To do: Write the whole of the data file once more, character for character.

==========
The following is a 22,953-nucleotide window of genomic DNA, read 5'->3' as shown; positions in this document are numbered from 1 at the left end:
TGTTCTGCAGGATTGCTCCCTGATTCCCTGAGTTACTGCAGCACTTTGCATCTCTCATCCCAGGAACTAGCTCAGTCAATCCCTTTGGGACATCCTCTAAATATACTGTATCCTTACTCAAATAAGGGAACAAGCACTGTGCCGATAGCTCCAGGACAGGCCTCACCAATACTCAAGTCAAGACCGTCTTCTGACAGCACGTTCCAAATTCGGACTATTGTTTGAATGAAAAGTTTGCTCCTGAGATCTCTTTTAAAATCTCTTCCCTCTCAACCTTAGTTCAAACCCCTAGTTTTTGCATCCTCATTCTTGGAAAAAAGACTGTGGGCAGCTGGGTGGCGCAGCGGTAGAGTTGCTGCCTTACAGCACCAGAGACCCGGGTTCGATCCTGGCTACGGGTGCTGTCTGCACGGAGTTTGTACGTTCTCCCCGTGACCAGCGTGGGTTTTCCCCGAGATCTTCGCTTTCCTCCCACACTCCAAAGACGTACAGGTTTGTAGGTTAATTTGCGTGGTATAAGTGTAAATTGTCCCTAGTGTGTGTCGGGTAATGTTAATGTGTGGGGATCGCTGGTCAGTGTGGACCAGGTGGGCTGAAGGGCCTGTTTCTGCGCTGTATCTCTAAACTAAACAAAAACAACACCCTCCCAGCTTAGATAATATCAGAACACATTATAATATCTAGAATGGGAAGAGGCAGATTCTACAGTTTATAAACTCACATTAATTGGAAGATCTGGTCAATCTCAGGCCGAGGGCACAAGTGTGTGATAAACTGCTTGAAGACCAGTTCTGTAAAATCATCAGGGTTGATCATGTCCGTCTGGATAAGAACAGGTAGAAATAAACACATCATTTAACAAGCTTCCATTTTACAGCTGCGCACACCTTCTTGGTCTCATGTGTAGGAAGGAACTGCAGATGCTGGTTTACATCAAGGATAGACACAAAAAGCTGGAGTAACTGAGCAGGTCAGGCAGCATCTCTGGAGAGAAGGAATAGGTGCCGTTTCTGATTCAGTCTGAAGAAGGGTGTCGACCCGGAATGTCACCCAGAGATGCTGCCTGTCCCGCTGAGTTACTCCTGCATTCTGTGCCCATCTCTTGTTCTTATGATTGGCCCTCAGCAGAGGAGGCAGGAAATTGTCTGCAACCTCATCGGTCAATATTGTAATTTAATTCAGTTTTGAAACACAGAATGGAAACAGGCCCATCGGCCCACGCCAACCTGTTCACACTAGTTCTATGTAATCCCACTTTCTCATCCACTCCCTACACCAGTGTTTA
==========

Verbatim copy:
The following is a 22,953-nucleotide window of genomic DNA, read 5'->3' as shown; positions in this document are numbered from 1 at the left end:
TGTTCTGCAGGATTGCTCCCTGATTCCCTGAGTTACTGCAGCACTTTGCATCTCTCATCCCAGGAACTAGCTCAGTCAATCCCTTTGGGACATCCTCTAAATATACTGTATCCTTACTCAAATAAGGGAACAAGCACTGTGCCGATAGCTCCAGGACAGGCCTCACCAATACTCAAGTCAAGACCGTCTTCTGACAGCACGTTCCAAATTCGGACTATTGTTTGAATGAAAAGTTTGCTCCTGAGATCTCTTTTAAAATCTCTTCCCTCTCAACCTTAGTTCAAACCCCTAGTTTTTGCATCCTCATTCTTGGAAAAAAGACTGTGGGCAGCTGGGTGGCGCAGCGGTAGAGTTGCTGCCTTACAGCACCAGAGACCCGGGTTCGATCCTGGCTACGGGTGCTGTCTGCACGGAGTTTGTACGTTCTCCCCGTGACCAGCGTGGGTTTTCCCCGAGATCTTCGCTTTCCTCCCACACTCCAAAGACGTACAGGTTTGTAGGTTAATTTGCGTGGTATAAGTGTAAATTGTCCCTAGTGTGTGTCGGGTAATGTTAATGTGTGGGGATCGCTGGTCAGTGTGGACCAGGTGGGCTGAAGGGCCTGTTTCTGCGCTGTATCTCTAAACTAAACAAAAACAACACCCTCCCAGCTTAGATAATATCAGAACACATTATAATATCTAGAATGGGAAGAGGCAGATTCTACAGTTTATAAACTCACATTAATTGGAAGATCTGGTCAATCTCAGGCCGAGGGCACAAGTGTGTGATAAACTGCTTGAAGACCAGTTCTGTAAAATCATCAGGGTTGATCATGTCCGTCTGGATAAGAACAGGTAGAAATAAACACATCATTTAACAAGCTTCCATTTTACAGCTGCGCACACCTTCTTGGTCTCATGTGTAGGAAGGAACTGCAGATGCTGGTTTACATCAAGGATAGACACAAAAAGCTGGAGTAACTGAGCAGGTCAGGCAGCATCTCTGGAGAGAAGGAATAGGTGCCGTTTCTGATTCAGTCTGAAGAAGGGTGTCGACCCGGAATGTCACCCAGAGATGCTGCCTGTCCCGCTGAGTTACTCCTGCATTCTGTGCCCATCTCTTGTTCTTATGATTGGCCCTCAGCAGAGGAGGCAGGAAATTGTCTGCAACCTCATCGGTCAATATTGTAATTTAATTCAGTTTTGAAACACAGAATGGAAACAGGCCCATCGGCCCACGCCAACCTGTTCACACTAGTTCTATGTAATCCCACTTTCTCATCCACTCCCTACACCAGTGTTTA